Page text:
- The operational risk assessment required for an operation in the SPECIFIC category may be conducted using the SORA methodology.
- The SORA methodology is a risk-based method used to evaluate and manage the UAS operational risk.
- This evaluation is based on the UAS ConOps, associated ground and air risk.
- To operate within SORA, an authorization application must be sent to DAC.
To apply for SORA, please follow these steps:
- Download and fill in the forms “DAC UAS 401”, “DAC UAS 402” and “DAC UAS 403”
- Assess your SORA and submit it with all additional documents, as necessary.
- Send the forms and the additional documents of your operation per email to email@example.com
The SORA methodology is composed of 10 steps that the operator will have to fulfill
1 – Concept of Operation
The ConOps or Concept of Operation is divided in two parts:
- The operational part that covers your organization overview, the type of your operation(s) and the procedures, your crew and its training.
- The technical part that covers your UAS design and architecture.
2 – The intrinsic GRC (Ground Risk Class)
The ground risk buffer applies only on the ground and is part of the ground risk model.
The dimension of your ground risk model should first be defined:
- The geographcal area of flight will depend on area needed for your operation;
- The contingency area will depend on the speed of your operation and the Remote Pilot reaction time for the activation of the contingency procedures;
- The ground risk buffer will depend on the method chosen to determine it (e.g. the rule 1:1, the ballistic approach, the tether length…)
The intrinsic GRC is determined according to 4 criteria:
- The size of your UAS
- The typical energy expected during an impact in case of crash
- The line of sigh for the remote pilot
- The density of people overflown
3 – The final GRC (Ground Risk Class)
The above mentioned intrinsic GRC can be lowered (mitigated), to obtain the final GRC, through:
- Operational procedures (controlled ground area, ERP…)
- Additional UAS equipment (E.g. Parachute)
4 – The initial ARC (Air Risk Class)
The dimension of your air risk model should first be define:
- The geographical flight area will depend on maximum height for your operation;
- The contingency volume will depend on the vertical speed of your operation and the Remote Pilot reaction time for the activation of the contingency procedures;
- The air risk buffer will depend on the method chosen to determine it (e.g. the rule 1:1, the ballistic approach, the tether length…)
The initial ARC (Arc-a-low to Arc-d-high) is established according to:
- The height of the UAS (under or above 120m)
- The airspace classification (controlled or uncontrolled)
- The line of sight of the RP (VLOS/BVLOS)
5 – The Strategic mitigation (residual Air Risk Class)
The above mentioned initial ARC can be lowered (mitigated), to obtain the residual ARC, through:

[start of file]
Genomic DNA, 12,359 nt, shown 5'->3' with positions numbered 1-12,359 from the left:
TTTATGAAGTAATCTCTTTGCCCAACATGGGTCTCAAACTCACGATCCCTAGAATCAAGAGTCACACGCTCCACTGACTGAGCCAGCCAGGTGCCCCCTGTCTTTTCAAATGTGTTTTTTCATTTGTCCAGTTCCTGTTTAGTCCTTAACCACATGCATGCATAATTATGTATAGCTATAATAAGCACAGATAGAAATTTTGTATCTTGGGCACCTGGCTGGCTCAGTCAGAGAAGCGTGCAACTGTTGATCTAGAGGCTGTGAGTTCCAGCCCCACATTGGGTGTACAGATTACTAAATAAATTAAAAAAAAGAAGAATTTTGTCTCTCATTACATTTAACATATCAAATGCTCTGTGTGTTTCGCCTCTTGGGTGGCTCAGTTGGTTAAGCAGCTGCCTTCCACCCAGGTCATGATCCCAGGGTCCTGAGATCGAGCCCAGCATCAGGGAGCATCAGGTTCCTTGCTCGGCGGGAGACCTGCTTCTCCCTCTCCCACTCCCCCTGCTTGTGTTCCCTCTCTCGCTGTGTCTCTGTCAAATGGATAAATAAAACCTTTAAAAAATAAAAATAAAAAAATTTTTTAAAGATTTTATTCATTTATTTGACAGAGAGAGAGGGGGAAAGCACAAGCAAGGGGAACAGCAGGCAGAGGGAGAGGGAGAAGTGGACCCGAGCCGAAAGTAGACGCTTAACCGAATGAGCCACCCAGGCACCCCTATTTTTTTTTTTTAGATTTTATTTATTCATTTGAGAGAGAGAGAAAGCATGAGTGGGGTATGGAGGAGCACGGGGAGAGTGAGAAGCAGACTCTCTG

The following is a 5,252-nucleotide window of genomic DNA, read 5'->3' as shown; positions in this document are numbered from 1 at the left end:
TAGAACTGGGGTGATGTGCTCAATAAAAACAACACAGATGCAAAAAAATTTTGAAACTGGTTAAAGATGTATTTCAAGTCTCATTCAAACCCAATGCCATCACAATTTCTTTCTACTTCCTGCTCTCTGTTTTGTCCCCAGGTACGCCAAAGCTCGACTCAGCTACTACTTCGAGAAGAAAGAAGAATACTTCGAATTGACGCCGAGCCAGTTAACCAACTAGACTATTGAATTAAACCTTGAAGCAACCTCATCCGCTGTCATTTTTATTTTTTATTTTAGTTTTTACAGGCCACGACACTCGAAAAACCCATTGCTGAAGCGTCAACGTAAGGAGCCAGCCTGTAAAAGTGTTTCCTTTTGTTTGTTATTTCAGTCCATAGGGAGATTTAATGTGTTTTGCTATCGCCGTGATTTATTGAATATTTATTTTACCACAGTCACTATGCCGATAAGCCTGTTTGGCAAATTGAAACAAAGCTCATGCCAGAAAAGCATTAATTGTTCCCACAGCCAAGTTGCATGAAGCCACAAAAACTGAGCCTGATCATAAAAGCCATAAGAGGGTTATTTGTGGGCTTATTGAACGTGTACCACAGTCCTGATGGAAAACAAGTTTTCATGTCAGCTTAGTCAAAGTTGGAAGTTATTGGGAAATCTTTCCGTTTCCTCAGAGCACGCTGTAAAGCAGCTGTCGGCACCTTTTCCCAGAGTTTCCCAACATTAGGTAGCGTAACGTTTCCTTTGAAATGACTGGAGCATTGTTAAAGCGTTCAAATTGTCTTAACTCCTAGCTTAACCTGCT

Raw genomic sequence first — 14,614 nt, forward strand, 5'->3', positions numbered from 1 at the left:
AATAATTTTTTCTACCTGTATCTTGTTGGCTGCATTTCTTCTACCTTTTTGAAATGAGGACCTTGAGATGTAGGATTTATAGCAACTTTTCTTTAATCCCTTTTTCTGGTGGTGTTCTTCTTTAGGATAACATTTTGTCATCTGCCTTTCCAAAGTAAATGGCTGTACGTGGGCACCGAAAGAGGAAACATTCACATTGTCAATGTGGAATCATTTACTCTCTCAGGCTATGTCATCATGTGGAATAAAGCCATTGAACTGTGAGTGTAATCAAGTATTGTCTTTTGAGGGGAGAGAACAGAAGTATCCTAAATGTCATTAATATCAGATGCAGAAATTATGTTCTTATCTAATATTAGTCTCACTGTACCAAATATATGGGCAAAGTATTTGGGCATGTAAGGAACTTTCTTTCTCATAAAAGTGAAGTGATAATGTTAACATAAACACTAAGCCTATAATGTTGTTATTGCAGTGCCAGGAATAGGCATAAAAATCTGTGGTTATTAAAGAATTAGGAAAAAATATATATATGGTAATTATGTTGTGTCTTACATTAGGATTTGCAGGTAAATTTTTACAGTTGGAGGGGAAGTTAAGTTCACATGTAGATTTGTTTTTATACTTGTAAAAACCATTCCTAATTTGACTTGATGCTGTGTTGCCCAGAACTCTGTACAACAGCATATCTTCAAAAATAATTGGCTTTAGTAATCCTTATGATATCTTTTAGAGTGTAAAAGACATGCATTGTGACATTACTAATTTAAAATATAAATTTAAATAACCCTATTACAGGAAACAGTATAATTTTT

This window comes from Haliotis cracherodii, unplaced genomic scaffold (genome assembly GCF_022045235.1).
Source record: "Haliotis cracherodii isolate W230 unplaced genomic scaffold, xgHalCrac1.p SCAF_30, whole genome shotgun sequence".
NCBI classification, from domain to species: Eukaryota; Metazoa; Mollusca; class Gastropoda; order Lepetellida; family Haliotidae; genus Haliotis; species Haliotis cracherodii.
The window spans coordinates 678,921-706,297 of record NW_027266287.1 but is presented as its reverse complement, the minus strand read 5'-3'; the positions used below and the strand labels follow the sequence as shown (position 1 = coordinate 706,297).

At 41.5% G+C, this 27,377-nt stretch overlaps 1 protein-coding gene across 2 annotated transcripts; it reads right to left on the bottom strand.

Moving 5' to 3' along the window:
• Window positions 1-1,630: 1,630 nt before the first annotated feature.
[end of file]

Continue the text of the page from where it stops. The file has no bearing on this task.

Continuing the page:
- Strategic mitigation by operational restrictions, and/or
- Strategic mitigations by the application of common structures and rules
For all operation below 120m (400ft), the Geoportal provides the procedures that need to apply.
6 – The TMPR and robustness level
Tactical Mitigation Performance Requirement are applied to lower (mitigate) any residual risk of a mid-air collision.
- For operation under VLOS/EVLOS, the tactical mitigation can be:
- The use of a Visual Observer,
- Development of a Phraseology (crew/crew, RP/VO…)
- Procedures (de-confliction scheme)
- For operation under BVLOS, the tactical mitigation can be:
- Use of a Detect And Avoid system,
- ATC separation services,
- U-space …
7 – Safety Assurance Integrity Level (SAIL)
The SAIL is generated from the final GRC and the ARC (initial or residual) and represents the required level of confidence that the UAS operation will stay under control.
8 – Operational Safety Objectives (OSOs)
The SAIL is linked to the OSOs and determines the related level of each OSO that needs to be achieved. The “SORA checklist” document will help the operator by identifying the level of the 24 OSOs according to the obtained SAIL. For each OSOs of each SAIL, the operator must reply to the level of compliance of each OSOs. There are 3 level of OSOs :
- LOW: the operator declares the compliance (the supporting evidence should be available and can be request by the DAC);
- MEDIUM: the operator declares the compliance and systematically provides supporting evidences;
- HIGH: the operator asks validation from a competent third party (depending on the subject: EASA…).
9 – Adjacent Area/Airspace
This step aim to assess/analyze the adjacent area and airspace, in case a loss of control.
The operator has two solutions and he/she can either apply:
- Basic containment
- Enhanced containment
10 – Safety Portfolio
The comprehensive safety portfolio is the SORA submitted to the DAC. It has to contain the following information:
- The intrinsic GRC determination,
- Mitigations used to lower the Intrinsic GRC
- The initial ARC determination
- Strategic Mitigation for the Initial ARC
- Tactical mitigation for the Residual ARC
- The SAIL and OSOs determination
- Adjacent area/airspace considerations
- All other supporting documents